In this de-resuscitation phase, we try to find an answer to the third and fourth question: “When to start fluid removal?” and “When to stop fluid removal?” in order to find the balance between the benefits (reduction in second and third space fluid accumulation and tissue oedema) and risk (hypoperfusion) of fluid removal. To answer these questions, testing preload responsiveness may still be useful. Indeed, if no preload responsiveness is detected, it is reasonable to assume that fluid removal will not induce a reduction in cardiac output [80]. On the opposite, positive indices of preload responsiveness might indicate the limit of fluid removal and could even be a target to reach when removing fluids.

Obviously, the risk at this phase is to be too aggressive with fluid removal and to induce hypovolemia, which may trigger a “fourth hit” for hemodynamic deterioration and hypoperfusion (Fig. 5). If fluid is needed at this phase, the use of albumin seems to have positive effects on vessel wall integrity facilitates achieving a negative fluid balance in hypoalbuminemia and may be less likely to cause nephrotoxicity [81].

This four-phase approach should be better characterized by some epidemiological studies. Its prognostic impact might be significant, because it may lead to a reduction in the cumulative fluid balance, which by itself is clearly associated with poor prognosis (Fig. 4). Similar principles have also been suggested by others, confirming the need for a multicenter prospective clinical trial with a biphasic fluid therapy approach, starting with initial early adequate goal-directed treatment followed by late conservative fluid management in those patients not transgressing spontaneously from the ebb to the flow phase [14, 15, 70, 76, 82,83,84,85,86]. The RADAR (Role of Active De-resuscitation After Resuscitation) trial may help to find such answers (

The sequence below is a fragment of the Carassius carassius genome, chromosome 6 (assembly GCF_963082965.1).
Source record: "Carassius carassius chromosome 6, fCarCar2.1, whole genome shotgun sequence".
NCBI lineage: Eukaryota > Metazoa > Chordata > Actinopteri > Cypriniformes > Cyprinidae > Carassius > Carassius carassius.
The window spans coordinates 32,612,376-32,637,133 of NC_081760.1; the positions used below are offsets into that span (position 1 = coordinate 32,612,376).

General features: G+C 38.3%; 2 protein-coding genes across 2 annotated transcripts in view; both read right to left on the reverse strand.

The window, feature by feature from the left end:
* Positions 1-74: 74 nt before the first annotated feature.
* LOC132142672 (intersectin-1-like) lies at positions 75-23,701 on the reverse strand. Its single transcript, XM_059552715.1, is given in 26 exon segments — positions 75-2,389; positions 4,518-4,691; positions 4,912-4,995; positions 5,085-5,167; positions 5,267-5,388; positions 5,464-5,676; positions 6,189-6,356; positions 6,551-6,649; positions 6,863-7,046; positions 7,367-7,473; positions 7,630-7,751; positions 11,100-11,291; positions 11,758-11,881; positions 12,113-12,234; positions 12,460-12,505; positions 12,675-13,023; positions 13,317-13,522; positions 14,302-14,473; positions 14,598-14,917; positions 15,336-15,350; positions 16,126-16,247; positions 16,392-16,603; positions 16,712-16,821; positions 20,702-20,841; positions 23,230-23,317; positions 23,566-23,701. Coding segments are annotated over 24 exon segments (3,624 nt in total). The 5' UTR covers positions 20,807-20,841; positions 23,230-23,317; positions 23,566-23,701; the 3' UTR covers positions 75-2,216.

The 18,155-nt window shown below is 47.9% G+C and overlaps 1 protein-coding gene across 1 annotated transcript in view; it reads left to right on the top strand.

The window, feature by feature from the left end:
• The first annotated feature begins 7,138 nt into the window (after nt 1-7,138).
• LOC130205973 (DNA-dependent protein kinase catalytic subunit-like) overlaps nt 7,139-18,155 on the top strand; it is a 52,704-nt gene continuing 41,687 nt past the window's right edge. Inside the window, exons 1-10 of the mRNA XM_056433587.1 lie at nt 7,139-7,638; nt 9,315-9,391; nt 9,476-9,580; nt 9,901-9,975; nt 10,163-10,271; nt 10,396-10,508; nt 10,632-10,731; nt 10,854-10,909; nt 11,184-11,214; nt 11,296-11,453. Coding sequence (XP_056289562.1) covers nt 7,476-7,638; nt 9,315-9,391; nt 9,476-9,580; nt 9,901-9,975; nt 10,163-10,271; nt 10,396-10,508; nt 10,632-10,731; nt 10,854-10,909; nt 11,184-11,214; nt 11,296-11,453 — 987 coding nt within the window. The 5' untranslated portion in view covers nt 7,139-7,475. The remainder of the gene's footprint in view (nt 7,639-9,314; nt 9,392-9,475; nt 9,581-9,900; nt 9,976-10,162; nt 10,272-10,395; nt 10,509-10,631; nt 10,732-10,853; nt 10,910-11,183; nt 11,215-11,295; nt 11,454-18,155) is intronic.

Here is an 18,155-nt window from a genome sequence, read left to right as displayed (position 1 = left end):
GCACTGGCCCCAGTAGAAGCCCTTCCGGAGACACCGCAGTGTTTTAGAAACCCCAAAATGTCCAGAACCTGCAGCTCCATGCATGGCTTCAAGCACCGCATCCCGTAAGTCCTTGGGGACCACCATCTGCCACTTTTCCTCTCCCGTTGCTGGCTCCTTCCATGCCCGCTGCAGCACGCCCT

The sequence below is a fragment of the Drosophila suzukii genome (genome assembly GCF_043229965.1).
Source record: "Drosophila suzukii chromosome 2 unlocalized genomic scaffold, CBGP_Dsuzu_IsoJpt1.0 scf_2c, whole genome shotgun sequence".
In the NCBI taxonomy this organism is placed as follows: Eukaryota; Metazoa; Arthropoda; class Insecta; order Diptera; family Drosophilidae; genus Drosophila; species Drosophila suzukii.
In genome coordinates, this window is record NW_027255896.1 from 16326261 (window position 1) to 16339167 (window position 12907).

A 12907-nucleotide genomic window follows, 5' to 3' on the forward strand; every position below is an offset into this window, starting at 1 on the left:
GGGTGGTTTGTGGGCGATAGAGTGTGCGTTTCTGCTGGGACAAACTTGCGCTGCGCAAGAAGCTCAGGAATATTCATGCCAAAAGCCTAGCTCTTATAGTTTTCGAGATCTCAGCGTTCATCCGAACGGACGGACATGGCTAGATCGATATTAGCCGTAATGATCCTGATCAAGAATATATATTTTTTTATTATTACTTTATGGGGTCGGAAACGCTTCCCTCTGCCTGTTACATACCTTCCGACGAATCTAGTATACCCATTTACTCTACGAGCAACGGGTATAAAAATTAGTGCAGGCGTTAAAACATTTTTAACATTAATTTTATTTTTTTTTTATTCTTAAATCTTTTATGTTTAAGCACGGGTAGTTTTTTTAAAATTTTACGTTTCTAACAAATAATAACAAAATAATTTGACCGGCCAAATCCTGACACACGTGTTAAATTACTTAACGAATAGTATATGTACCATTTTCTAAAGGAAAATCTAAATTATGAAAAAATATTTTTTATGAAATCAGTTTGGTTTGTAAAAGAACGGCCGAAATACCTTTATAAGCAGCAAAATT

There are only four major indications for fluid administration in the critically ill: resuscitation, maintenance, replacement and nutrition (enteral or parenteral). In this review, a conceptual framework is presented looking at fluids as drugs by taking into account the four D’s (drug selection, dose, duration and de-escalation) and the four phases of fluid therapy within the ROSE concept (resuscitation, optimization, stabilization and evacuation). The four hits model is presented herein. This will provide answers to the four basic questions surrounding fluid therapy: (1) When to start IV fluids? (2) When to stop fluid administration? (3) When to start fluid removal and finally (4) When to stop fluid removal? In analogy to the way we deal with antibiotics in critically ill patients, it is time for fluid stewardship.